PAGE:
Breaking California into 6 states will be a very complex process

While billionaire venture capitalist Timothy Draper recently claimed he had garnered enough signatures to place his proposal to split California into six separate states on the ballot in November 2016; opponents of the plan don't believe that it would succeed.

Mr. Draper has proposed to split California into six states: Jefferson, Silicon Valley, North California, Central California, West California and South California. He claims that splitting the country's most populous state would bring better, more local governments for all Californians.

But, opponents say the six smaller states would vary in size and demography as well as lead to more disparity in incomes of Californians. Moreover, the whole process of creating a new state by dividing an existing state is a very complex process.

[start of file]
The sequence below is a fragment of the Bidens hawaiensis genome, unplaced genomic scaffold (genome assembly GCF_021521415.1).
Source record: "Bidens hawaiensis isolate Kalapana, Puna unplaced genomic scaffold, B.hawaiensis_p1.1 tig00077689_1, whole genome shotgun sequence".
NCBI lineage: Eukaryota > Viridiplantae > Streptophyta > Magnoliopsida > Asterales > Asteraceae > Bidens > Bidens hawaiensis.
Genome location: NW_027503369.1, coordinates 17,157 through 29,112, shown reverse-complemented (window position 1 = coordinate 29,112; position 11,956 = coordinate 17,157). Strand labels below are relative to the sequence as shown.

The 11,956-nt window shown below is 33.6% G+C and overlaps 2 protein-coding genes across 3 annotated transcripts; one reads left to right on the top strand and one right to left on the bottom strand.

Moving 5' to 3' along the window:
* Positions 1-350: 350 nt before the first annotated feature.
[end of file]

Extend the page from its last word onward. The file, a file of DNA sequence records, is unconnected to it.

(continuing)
The breakup will require approval from Congress, and the president would have to sign it into law.

The Legislature and county boards of supervisors would have to appoint a board of 24 commissioners to oversee the breakup. If it fails to resolve financial and property issues among the new states within two years, then each new state would keep all assets in its borders, and would have to divide the state's debts among them, based on their population.

Those counties that would not happy with the breakup would be able to appeal the decision, seeking their reassignment to other states. It is a matter of fact that disputes can take several decades to get resolved. Disputes between Virginia and West Virginia, after their formation in 1861, lasted for around five decades.